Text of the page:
, Volume 11, Issue 6, pp 1393-1403
Date: 14 Oct 2008

Morphology of single-wall carbon nanotube aggregates generated by electrospray of aqueous suspensions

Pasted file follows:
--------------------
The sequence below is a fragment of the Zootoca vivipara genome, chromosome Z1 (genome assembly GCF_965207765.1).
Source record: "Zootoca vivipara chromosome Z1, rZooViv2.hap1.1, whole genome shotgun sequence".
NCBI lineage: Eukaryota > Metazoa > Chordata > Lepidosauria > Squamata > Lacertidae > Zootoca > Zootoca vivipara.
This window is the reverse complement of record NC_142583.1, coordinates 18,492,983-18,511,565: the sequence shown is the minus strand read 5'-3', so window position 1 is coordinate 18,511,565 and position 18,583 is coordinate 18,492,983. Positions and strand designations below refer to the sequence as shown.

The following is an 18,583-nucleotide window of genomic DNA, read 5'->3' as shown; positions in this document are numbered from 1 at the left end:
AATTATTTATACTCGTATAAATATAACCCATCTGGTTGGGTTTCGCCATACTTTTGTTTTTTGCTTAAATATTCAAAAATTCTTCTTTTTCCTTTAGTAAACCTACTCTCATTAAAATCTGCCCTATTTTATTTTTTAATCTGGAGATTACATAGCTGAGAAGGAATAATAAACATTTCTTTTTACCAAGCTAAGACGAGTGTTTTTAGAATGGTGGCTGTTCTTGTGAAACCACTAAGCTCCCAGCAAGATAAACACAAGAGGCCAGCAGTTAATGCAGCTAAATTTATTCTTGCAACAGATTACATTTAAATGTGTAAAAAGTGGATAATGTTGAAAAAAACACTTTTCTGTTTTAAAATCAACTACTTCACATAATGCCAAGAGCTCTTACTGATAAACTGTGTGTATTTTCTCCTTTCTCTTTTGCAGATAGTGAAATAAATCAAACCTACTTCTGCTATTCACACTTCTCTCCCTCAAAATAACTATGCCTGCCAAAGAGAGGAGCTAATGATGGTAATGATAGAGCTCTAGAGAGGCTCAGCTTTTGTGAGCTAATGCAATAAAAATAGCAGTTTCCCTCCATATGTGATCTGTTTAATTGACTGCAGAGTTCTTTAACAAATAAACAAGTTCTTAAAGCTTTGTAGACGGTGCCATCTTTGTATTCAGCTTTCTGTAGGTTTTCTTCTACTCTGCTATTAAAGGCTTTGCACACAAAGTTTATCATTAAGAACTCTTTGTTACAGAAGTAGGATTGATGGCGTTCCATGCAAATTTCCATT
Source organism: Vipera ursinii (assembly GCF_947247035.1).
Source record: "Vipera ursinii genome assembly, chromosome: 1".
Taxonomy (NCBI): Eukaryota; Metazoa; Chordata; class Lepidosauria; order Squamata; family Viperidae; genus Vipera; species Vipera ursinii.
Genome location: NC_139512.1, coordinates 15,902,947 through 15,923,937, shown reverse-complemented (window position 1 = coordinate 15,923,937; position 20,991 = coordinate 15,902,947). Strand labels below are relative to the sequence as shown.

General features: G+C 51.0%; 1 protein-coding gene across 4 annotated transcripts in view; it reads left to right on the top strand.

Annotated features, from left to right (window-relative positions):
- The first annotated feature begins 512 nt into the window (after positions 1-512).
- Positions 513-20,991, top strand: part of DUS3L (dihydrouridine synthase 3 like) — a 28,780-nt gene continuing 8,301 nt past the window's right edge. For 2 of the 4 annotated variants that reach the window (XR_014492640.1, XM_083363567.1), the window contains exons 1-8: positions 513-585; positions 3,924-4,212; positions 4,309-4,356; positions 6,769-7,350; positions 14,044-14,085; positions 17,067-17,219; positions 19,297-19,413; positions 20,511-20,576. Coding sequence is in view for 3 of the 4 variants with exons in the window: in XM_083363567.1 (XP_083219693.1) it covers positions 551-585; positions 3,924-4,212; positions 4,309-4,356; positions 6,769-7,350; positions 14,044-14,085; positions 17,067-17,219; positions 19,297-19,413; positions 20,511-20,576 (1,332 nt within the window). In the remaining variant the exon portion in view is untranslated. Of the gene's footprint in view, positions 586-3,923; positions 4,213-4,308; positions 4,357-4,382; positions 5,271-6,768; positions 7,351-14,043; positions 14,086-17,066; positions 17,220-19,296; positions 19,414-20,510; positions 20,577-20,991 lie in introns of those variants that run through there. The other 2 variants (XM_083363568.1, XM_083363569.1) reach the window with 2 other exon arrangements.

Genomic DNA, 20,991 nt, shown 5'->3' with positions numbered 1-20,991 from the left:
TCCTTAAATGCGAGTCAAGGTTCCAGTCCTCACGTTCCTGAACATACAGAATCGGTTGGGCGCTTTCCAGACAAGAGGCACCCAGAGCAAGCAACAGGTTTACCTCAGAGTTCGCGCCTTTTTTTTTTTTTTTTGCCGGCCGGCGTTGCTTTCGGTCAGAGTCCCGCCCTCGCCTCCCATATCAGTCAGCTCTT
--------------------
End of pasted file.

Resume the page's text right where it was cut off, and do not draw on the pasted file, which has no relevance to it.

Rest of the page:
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Airborne single-wall carbon nanotubes (SWCNTs) have a high tendency to agglomerate due to strong interparticle attractive forces. The SWCNT agglomerates generally have complex morphologies with an intricate network of bundles of nanotubes and nanoropes, which limits their usefulness in many applications. It is thus desirable to produce SWCNT aerosol particles that have well-defined, unagglomerated fibrous morphologies. We present a method to generate unagglomerated, fibrous particles of SWCNT aerosols using capillary electrospray of aqueous suspensions. The effects of the operating parameters of capillary electrospray such as strength of buffer solution, capillary diameter, flow rate, and colloidal particle concentration on the size distributions of SWCNT aerosols were investigated. Results showed that electrospray from a suspension of higher nanotube concentration produced a bimodal distribution of SWCNT aerosols. Monodisperse SWCNT aerosols below 100 nm were mostly non-agglomerated single fibers, while polydisperse aerosols larger than 100 nm had two distinct morphologies: a ribbon shape and the long, straight fiber. Possible mechanisms are suggested to explain the formation of the different shapes, which could be used to produce SWCNT aerosols with different morphologies.